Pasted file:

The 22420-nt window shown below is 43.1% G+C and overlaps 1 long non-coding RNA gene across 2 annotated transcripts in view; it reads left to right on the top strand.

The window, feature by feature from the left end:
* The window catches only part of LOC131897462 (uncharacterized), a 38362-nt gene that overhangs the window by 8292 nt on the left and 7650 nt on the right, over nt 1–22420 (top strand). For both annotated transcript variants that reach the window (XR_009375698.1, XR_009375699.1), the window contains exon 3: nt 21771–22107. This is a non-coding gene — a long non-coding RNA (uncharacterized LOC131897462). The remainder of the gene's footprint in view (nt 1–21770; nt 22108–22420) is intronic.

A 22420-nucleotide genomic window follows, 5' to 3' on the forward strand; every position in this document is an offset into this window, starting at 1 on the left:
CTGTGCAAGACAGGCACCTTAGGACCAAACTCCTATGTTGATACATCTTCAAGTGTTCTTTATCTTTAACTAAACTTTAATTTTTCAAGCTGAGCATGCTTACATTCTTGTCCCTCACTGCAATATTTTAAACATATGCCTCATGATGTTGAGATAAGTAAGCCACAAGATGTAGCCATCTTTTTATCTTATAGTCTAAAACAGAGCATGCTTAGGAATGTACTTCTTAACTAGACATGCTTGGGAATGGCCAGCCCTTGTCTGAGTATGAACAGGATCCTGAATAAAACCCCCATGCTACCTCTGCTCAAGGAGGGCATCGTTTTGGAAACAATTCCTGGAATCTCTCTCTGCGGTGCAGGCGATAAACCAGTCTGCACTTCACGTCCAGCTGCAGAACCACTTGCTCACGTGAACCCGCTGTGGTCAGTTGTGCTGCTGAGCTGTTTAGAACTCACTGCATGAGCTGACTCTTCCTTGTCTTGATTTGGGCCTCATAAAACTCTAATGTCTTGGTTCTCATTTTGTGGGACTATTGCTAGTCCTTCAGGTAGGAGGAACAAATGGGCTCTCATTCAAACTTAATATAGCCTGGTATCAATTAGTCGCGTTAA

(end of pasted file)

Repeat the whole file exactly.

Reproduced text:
The 22420-nt window shown below is 43.1% G+C and overlaps 1 long non-coding RNA gene across 2 annotated transcripts in view; it reads left to right on the top strand.

The window, feature by feature from the left end:
* The window catches only part of LOC131897462 (uncharacterized), a 38362-nt gene that overhangs the window by 8292 nt on the left and 7650 nt on the right, over nt 1–22420 (top strand). For both annotated transcript variants that reach the window (XR_009375698.1, XR_009375699.1), the window contains exon 3: nt 21771–22107. This is a non-coding gene — a long non-coding RNA (uncharacterized LOC131897462). The remainder of the gene's footprint in view (nt 1–21770; nt 22108–22420) is intronic.

A 22420-nucleotide genomic window follows, 5' to 3' on the forward strand; every position in this document is an offset into this window, starting at 1 on the left:
CTGTGCAAGACAGGCACCTTAGGACCAAACTCCTATGTTGATACATCTTCAAGTGTTCTTTATCTTTAACTAAACTTTAATTTTTCAAGCTGAGCATGCTTACATTCTTGTCCCTCACTGCAATATTTTAAACATATGCCTCATGATGTTGAGATAAGTAAGCCACAAGATGTAGCCATCTTTTTATCTTATAGTCTAAAACAGAGCATGCTTAGGAATGTACTTCTTAACTAGACATGCTTGGGAATGGCCAGCCCTTGTCTGAGTATGAACAGGATCCTGAATAAAACCCCCATGCTACCTCTGCTCAAGGAGGGCATCGTTTTGGAAACAATTCCTGGAATCTCTCTCTGCGGTGCAGGCGATAAACCAGTCTGCACTTCACGTCCAGCTGCAGAACCACTTGCTCACGTGAACCCGCTGTGGTCAGTTGTGCTGCTGAGCTGTTTAGAACTCACTGCATGAGCTGACTCTTCCTTGTCTTGATTTGGGCCTCATAAAACTCTAATGTCTTGGTTCTCATTTTGTGGGACTATTGCTAGTCCTTCAGGTAGGAGGAACAAATGGGCTCTCATTCAAACTTAATATAGCCTGGTATCAATTAGTCGCGTTAA